Additionally, we need to consider the concept of “the commons”. In the tourism industry, as we promote tourism we say “a great place to live is a great place to visit”. A great place to live is a place that has a great public area that is funded by the government and the residents pay the tax.

However, tourists often use these public services without directly contributing through taxes, which can place a burden on the residents. Accounting for the invisible burdens of tourism, including the costs of hosting visitors, is crucial for a comprehensive evaluation of tourism’s economic and social impacts.

In summary, we need to conduct an honest assessment of both the revenues and expenses associated with tourism. This accounting should include the invisible burdens and the long-term costs of tourism. By re-evaluating our measurement metrics, we can develop a more accurate understanding of tourism’s true impact and make informed decisions for sustainable development.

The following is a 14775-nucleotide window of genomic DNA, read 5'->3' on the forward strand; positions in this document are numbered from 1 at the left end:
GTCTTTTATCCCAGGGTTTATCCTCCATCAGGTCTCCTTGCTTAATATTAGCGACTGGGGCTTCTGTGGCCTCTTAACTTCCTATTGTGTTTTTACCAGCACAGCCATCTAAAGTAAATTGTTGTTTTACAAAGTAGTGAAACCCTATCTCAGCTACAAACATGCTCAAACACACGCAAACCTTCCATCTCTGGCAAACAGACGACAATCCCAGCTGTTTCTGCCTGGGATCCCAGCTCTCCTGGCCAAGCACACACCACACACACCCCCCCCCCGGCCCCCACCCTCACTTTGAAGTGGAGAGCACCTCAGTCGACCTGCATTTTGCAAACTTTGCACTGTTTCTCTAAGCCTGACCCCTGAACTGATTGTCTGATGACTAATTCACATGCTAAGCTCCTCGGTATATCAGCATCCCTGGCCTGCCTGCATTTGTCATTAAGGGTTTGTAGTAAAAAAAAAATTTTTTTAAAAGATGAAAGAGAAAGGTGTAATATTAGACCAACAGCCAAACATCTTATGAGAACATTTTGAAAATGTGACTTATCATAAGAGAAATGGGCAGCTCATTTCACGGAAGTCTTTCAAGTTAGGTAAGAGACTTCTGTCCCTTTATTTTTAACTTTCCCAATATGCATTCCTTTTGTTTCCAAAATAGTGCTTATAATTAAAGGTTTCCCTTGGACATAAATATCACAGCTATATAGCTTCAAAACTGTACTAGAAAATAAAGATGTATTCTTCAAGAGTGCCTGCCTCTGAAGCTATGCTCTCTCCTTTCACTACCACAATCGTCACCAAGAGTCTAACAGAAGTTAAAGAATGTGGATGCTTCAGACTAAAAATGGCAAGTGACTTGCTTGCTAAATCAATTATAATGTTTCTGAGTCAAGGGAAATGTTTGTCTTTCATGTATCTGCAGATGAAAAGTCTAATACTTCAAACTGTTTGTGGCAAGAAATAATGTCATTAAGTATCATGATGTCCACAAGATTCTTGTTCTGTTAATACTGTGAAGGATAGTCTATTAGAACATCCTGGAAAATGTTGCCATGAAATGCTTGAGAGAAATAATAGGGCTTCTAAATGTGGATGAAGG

Some countries, like New Zealand and Thailand, have started to collect tourism taxes, and Bali has announced it will start doing so next year. Do you think this is the way to offset the invisible costs for tourist destinations going forward?
The tourism industry needs to test a lot of different sustainable and responsible tourism models over the next five years. What works for one destination may not work for another, given the diversity of the Asia-Pacific region.

Each destination will have a different solution to manage and mitigate the positive and negative impacts of tourism. Each customised approach will align with the destination’s specific circumstances, including cultural and religious backgrounds. Sharing successful models and experiences among destinations is crucial to finding the most suitable solution for each location.

As a culturally and environmentally diverse region, Asia-Pacific has a unique opportunity to lead the way in global sustainability. Preserving the region’s rich heritage and natural beauty is a collective responsibility that requires cooperation, innovation, and continuous improvement.